“We believe that many, and perhaps most, dense and growing urban markets operate at a continual housing supply deficit because of their land use constraints,” said Slate vice-president of development Brandon Donnelly. “That creates a market opportunity and an immediate need for new supply.”
Multi-family is seen as a natural extension for Slate and will become a growth sector as part of the company’s city-building ambitions, according to Donnelly.
“We believe that design innovation and a diversity of uses are fundamental to improving our cities. Residential is an important driver for much of the development we are seeing today. This specialization allows us to complement our proven track record with office and retail real estate.”
Slate’s multi-family strategy
Junction House and the mixed-use One Delisle, near the intersection of Toronto’s Yonge Street and St. Clair Avenue, are both condominiums. A purpose-built rental component will be part of a mixed-use development planned for Hamilton’s Corktown neighbourhood. Slate wants to continue to develop both types of assets.
“It is extremely difficult to buy multi-family residential in Canada, and the vast majority of the stock that is available is dated,” said Donnelly. “We’re seeing a strong market opportunity for both tenures.”
Toronto-based Slate is a global real estate investor, asset manager and developer that was founded by Blair and Brady Welch in 2005. It has more than $6 billion in assets under management across Canada, the United States and Europe, with $1 billion in development projects underway.
Slate’s overall platform has multiple financing sources, including institutional and pension fund, private equity, family office and public market capital. Donnelly said the right capital partners will be paired with the company’s multi-family developments.
Junction House, designed by Canadian architectural firm superkül and local interior design firm Dialogue 38, is located at 2720 Dundas St. W. The nine-storey building will have 144 one-, two- and three-bedroom suites ranging in size from 500 to more than 1,500 square feet. Prices start in the $400,000s. Its lobby will double as a co-working space and it will also have a gym.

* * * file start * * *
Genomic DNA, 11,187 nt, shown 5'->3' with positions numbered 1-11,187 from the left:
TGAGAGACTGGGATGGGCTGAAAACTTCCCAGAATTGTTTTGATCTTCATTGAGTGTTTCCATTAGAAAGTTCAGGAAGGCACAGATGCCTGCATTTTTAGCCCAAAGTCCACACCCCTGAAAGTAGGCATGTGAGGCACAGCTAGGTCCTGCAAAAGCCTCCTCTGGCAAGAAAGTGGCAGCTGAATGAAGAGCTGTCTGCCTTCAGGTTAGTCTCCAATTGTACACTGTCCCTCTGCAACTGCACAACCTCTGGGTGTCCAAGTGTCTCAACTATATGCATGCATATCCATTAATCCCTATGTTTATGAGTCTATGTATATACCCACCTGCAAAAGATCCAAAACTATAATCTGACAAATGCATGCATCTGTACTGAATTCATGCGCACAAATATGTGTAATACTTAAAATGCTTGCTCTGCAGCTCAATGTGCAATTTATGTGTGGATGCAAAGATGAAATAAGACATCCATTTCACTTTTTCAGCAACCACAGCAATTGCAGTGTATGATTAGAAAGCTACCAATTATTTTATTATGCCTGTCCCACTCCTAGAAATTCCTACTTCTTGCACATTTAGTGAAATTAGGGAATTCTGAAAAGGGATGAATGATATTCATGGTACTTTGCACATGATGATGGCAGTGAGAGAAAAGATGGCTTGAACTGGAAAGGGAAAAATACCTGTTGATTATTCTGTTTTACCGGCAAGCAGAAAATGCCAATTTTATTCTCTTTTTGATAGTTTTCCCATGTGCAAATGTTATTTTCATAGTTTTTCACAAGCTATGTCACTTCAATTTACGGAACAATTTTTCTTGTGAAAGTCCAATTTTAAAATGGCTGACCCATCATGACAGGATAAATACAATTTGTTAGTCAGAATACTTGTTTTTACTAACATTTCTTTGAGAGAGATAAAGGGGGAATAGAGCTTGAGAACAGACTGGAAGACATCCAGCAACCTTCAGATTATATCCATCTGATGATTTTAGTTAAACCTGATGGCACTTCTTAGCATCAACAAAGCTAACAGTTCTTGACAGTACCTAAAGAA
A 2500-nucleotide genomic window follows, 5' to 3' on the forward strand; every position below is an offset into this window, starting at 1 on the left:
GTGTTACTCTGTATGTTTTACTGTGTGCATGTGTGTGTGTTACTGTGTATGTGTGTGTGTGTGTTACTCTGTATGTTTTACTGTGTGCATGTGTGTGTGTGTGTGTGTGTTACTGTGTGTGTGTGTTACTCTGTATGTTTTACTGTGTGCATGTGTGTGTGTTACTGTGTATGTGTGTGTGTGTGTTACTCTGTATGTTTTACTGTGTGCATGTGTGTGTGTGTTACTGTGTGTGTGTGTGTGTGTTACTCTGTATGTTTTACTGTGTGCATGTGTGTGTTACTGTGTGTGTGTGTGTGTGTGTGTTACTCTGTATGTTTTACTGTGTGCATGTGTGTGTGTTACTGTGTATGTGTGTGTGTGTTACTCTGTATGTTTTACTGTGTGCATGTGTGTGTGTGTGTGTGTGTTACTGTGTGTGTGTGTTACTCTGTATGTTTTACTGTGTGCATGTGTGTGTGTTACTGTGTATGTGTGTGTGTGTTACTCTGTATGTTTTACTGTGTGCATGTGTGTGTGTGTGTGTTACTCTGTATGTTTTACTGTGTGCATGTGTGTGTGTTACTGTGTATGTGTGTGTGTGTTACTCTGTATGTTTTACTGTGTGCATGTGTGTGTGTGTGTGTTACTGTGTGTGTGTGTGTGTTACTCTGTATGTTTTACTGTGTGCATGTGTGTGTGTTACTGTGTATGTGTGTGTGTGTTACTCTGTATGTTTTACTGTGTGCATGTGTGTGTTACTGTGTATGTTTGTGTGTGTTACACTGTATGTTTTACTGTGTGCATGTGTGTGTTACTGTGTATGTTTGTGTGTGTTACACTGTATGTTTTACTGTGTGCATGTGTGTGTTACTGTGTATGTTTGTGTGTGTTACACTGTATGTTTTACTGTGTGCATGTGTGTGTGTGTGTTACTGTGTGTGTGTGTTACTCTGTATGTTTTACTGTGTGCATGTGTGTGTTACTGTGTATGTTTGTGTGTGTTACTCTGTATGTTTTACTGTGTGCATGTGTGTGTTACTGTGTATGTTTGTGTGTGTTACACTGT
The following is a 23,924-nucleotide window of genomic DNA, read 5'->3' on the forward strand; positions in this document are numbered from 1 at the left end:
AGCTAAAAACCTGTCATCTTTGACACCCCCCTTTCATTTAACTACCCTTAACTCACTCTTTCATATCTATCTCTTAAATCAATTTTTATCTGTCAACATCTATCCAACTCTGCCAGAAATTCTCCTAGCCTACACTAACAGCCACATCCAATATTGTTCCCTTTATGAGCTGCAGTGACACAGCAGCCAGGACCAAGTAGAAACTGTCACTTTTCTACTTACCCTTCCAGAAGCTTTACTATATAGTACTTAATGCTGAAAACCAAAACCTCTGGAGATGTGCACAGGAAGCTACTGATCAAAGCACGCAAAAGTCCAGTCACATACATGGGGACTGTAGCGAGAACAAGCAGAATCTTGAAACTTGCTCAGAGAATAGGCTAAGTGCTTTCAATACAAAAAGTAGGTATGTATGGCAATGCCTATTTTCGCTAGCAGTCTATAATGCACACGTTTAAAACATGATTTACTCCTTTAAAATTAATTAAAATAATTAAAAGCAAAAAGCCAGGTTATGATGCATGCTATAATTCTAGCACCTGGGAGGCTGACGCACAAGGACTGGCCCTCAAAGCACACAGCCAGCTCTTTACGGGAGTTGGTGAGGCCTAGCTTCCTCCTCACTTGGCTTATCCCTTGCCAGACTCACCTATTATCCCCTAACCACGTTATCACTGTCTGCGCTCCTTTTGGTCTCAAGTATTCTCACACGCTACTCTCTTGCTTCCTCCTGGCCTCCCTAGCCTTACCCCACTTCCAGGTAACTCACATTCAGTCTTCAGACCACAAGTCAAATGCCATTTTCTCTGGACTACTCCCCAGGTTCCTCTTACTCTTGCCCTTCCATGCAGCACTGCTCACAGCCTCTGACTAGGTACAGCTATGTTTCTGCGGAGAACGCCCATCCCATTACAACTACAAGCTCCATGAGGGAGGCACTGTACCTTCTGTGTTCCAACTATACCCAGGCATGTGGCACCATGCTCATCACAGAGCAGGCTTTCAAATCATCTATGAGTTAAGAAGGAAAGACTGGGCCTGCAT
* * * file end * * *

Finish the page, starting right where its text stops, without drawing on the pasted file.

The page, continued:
“With Junction House, we wanted to figure out how the single-family home experience could be replicated in a multi-residential building,” said Donnelly. “That’s why we created our two-storey ‘House Collection’ of suites.”
Junction House is currently in the registration phase and occupancy is scheduled for the end of 2021.
“Junction House came about simply because we love the neighbourhood and many of us at Slate spend our free time there,” said Donnelly. “We also look for projects in walkable urban neighborhoods that are located in close proximity to transit.
“We believe that Bloor and Dundas West, near where Junction House is located, is one of the best, if not the best, connected mobility hubs in the city, after Union Station. Many people don’t appreciate that the Union Pearson Express also operates as an express rail service within the city.
“It only takes seven minutes to get to Union Station from the Bloor and Dundas West intersection.”
One Delisle, the uniquely designed first Canadian project for Chicago-headquartered Studio Gang, is planned to rise 48 storeys with 263 suites and small-scale ground level retail at the southwest corner of Yonge Street and Delisle Avenue. The façade of 1498 Yonge St. will be retained as part of a two-storey base that will be topped by eight-storey elongated hexagonal modules pieced together in a honeycomb pattern.
The Delisle Parkette on the east side of the site will be redesigned and expanded by 50 per cent.
Various underground parking garages of existing buildings will be combined and reorganized into one large garage, allowing for the removal of two of the five existing parking entrances and the coordination of underground loading and services. This should also help create a more pedestrian-friendly environment at street level.
Slate already owns 10 properties in the area, including buildings at all four corners of Yonge and St. Clair, but One Delisle will be the first it will build from the ground up.
“One Delisle really emerged as a result of the other work we’re doing at Yonge and St. Clair, and the presence we have there,” said Donnelly.
“We came across an underutilized corner, and that effectively led to the creation of our development practice. We plan to be at Yonge and St. Clair forever, and so from the outset we knew we had to propose something truly special.”
Slate hosted a pre-application community meeting in the neighbourhood over the summer that was attended by more than 300 and featured a presentation from Studio Gang founder Jeanne Gang. Slate filed a rezoning application in July and is working through it with the City of Toronto and the community.
Slate’s Hamilton mixed-use development
Slate plans to develop a full city block in downtown Hamilton’s Corktown neighbourhood, just south of the GO Transit station. The plan calls for a two-tower, mixed-use project with retail and residential and an enhancement of the pedestrian experience in the broader area.
“Our rezoning application was filed in the summer, following two pre-application community meetings,” said Donnelly. “It was the first time we hosted what we ended up calling a pre-design community meeting. We intend to do more of these.”